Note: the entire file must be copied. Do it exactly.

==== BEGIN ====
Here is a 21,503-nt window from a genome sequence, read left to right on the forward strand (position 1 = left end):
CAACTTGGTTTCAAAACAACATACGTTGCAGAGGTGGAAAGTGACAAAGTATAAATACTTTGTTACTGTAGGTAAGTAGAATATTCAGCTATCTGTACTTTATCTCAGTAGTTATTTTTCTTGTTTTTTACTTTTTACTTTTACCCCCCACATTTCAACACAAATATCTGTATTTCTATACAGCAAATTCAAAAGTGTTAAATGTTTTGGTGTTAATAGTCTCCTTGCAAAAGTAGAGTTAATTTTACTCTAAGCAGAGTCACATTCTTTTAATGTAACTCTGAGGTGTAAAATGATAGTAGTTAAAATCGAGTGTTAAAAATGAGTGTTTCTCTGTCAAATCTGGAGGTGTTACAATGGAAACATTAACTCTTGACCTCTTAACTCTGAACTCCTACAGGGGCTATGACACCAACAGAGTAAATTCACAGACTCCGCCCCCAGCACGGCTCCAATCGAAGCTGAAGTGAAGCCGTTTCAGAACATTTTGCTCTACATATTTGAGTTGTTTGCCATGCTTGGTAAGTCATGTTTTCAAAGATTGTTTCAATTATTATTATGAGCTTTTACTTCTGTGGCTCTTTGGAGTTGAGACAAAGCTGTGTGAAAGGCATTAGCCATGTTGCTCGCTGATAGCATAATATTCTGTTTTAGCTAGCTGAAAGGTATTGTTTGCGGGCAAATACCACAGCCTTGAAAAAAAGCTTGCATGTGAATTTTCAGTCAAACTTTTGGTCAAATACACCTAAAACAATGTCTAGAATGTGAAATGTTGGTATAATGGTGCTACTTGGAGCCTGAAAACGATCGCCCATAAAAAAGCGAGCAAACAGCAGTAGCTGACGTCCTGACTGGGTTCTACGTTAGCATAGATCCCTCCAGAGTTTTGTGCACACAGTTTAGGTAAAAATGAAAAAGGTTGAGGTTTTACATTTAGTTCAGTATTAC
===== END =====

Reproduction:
Here is a 21,503-nt window from a genome sequence, read left to right on the forward strand (position 1 = left end):
CAACTTGGTTTCAAAACAACATACGTTGCAGAGGTGGAAAGTGACAAAGTATAAATACTTTGTTACTGTAGGTAAGTAGAATATTCAGCTATCTGTACTTTATCTCAGTAGTTATTTTTCTTGTTTTTTACTTTTTACTTTTACCCCCCACATTTCAACACAAATATCTGTATTTCTATACAGCAAATTCAAAAGTGTTAAATGTTTTGGTGTTAATAGTCTCCTTGCAAAAGTAGAGTTAATTTTACTCTAAGCAGAGTCACATTCTTTTAATGTAACTCTGAGGTGTAAAATGATAGTAGTTAAAATCGAGTGTTAAAAATGAGTGTTTCTCTGTCAAATCTGGAGGTGTTACAATGGAAACATTAACTCTTGACCTCTTAACTCTGAACTCCTACAGGGGCTATGACACCAACAGAGTAAATTCACAGACTCCGCCCCCAGCACGGCTCCAATCGAAGCTGAAGTGAAGCCGTTTCAGAACATTTTGCTCTACATATTTGAGTTGTTTGCCATGCTTGGTAAGTCATGTTTTCAAAGATTGTTTCAATTATTATTATGAGCTTTTACTTCTGTGGCTCTTTGGAGTTGAGACAAAGCTGTGTGAAAGGCATTAGCCATGTTGCTCGCTGATAGCATAATATTCTGTTTTAGCTAGCTGAAAGGTATTGTTTGCGGGCAAATACCACAGCCTTGAAAAAAAGCTTGCATGTGAATTTTCAGTCAAACTTTTGGTCAAATACACCTAAAACAATGTCTAGAATGTGAAATGTTGGTATAATGGTGCTACTTGGAGCCTGAAAACGATCGCCCATAAAAAAGCGAGCAAACAGCAGTAGCTGACGTCCTGACTGGGTTCTACGTTAGCATAGATCCCTCCAGAGTTTTGTGCACACAGTTTAGGTAAAAATGAAAAAGGTTGAGGTTTTACATTTAGTTCAGTATTAC